Pros: Duh. Just imagine the cocktail parties on that terrace? Amazing view of Lucca’s mosaic-covered church. One owner.
Cons: Can two people be in the kitchen at the same time? Nu-huh. Is there space for a couch in that living area? Barely. Where would we store the bikes? Haha.
This apartment we liked in concept and location and were intrigued by the brand new renovation – truly, I think the paint was still drying.
Code name: Pinelli.
So named for the historic bakery sharing a building.
Pros: Two bedrooms, two bathrooms with great showers! Small balcony with view of historic internal courtyard. Sleek, modern design. Laundry room. 90 sq meters.
Cons: Small balcony, with view of historic internal courtyard (yeah, we’re picky and holding out for an expansive view). Not enough natural light.
“This apartment is a great investment,” we were told before viewing. Though it was way-way above budget, that outdoor courtyard drew us in. You’ve got to run down all possibilities, right?
Code name: The Good Investment.
Pros: Great outdoor space. Spacious kitchen opening onto patio. Built-in rental potential. No reno needed.
Cons: Stupidly over budget. Ground floor. One bathroom. Looks like a Rooms-to-Go floor model. I loathe the color green, therefore, that bathroom makes me cringe (and it’s too far over budget to renovate).
The one below is the only apartment we viewed where the entire building is undergoing renovation. We’re smart enough to know, with renovation on this scale, the risk and the reward skyrocket.
Code Name: Casa di Mussolini
(This is one of Lucca’s most prominent fascist-era constructions).
Pros: Potential. We could envision the transformation of this space. Big rooms and windows. Crazy good light. Great floors. Clean lines. Elevators. Elegance. In the heart of Lucca.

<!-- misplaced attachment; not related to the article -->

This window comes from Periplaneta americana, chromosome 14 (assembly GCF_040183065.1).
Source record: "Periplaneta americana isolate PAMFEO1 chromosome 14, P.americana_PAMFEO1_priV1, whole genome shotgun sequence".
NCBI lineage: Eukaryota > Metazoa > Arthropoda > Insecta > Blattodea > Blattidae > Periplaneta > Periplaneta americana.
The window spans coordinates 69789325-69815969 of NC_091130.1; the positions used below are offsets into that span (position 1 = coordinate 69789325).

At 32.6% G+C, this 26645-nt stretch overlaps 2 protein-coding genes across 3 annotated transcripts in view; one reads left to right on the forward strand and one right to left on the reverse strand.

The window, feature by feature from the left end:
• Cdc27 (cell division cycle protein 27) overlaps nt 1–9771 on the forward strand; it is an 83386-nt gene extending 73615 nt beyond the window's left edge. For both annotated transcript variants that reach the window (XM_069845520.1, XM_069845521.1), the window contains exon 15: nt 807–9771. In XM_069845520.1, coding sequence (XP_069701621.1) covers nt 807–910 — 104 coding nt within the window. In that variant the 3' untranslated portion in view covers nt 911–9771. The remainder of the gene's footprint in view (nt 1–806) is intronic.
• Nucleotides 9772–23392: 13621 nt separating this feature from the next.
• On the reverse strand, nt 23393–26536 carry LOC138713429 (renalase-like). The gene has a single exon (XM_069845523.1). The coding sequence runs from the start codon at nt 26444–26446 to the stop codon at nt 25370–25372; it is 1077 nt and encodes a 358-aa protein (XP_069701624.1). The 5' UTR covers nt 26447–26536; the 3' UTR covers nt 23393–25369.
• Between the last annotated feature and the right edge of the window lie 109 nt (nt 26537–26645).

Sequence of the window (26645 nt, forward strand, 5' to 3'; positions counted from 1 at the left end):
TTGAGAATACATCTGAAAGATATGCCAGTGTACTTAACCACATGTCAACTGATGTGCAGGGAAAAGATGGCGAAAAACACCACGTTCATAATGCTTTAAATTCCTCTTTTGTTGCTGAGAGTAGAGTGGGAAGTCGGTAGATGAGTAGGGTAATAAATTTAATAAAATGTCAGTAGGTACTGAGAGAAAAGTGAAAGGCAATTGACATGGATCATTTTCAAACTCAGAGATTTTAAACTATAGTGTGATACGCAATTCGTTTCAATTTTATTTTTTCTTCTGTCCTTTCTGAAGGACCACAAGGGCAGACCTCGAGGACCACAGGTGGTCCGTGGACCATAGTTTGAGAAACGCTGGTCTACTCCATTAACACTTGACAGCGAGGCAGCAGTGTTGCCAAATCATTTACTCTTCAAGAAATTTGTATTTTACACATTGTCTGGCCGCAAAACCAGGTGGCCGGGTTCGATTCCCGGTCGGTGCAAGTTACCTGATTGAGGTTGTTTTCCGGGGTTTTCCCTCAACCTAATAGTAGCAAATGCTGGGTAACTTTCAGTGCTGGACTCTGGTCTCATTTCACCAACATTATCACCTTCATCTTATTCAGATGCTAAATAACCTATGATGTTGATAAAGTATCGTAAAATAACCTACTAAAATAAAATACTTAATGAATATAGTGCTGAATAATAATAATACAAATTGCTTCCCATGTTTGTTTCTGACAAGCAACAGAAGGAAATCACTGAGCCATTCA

Cons: Risk of buying into a building not yet finished. At least 25k in developer fees, plus higher-than-most monthly condo fees. So many unknowns, including when/if the building will be finished and if other people will actually buy, too. (Can you imagine living in an apartment in an empty building for months or, worse, years?).
It should be noted, I have not included the two runners-up from our House Hunters International episode, well, because…watch the episode! (haha) See below for episode information. If you follow us on social media, you likely have seen images of our choice, aka our sweet Lucca apartment. So, here goes…
For weeks, we compared and contrasted. We scribbled pros and cons lists, then tore those lists up and made new ones. We weighed options, endlessly.
Our heads and hearts twirled on all these different spaces, each with wildly distinctive personalities and feels. Still, with all the choices, we never had the “this is it!” feeling upon entering, not in one single space. We knew from experience of home purchases in the US, it was that feeling, or bust.
“Our house search in Lucca ends here,” we thought.
Then, on week #9, days before our departure from Lucca, we entered apartment #39, and, instantly, we found “it”…
…aka home. It was love at first sight.
Code name: THE View.
Pros: That love at first sight feeling. Large terrace with expansive views. Big windows running along both sides of the apartment, natural light and cross breeze. Lucchese floors and tile work. Our favorite neighborhood. Fifteen euro per month condo fee. Managable stairs.
More pros…Nice balance of livability and renovation potential, aka we can live there from the start! Ability to create bathrooms and kitchen to our taste. Potential for knocking down walls and opening ceiling to create enormous living spaces as well as mezzanine. Plus, there’s amazing woodwork just waiting to be refinished beyond the current drop-down ceiling. Spot on, 100 sq. meters.
Below budget to boot!
One owner. An Italian Nonna who we also instantly loved.
Cons: No cantina nor bike storage. Vintage pink bathroom from 1950s.
Potential time zapper. Nope, not renovation hours or time spent carrying bikes upstairs, but all the potential coffee and wine sipping hours spent on that balcony.
How will we ever drag ourselves away from that view???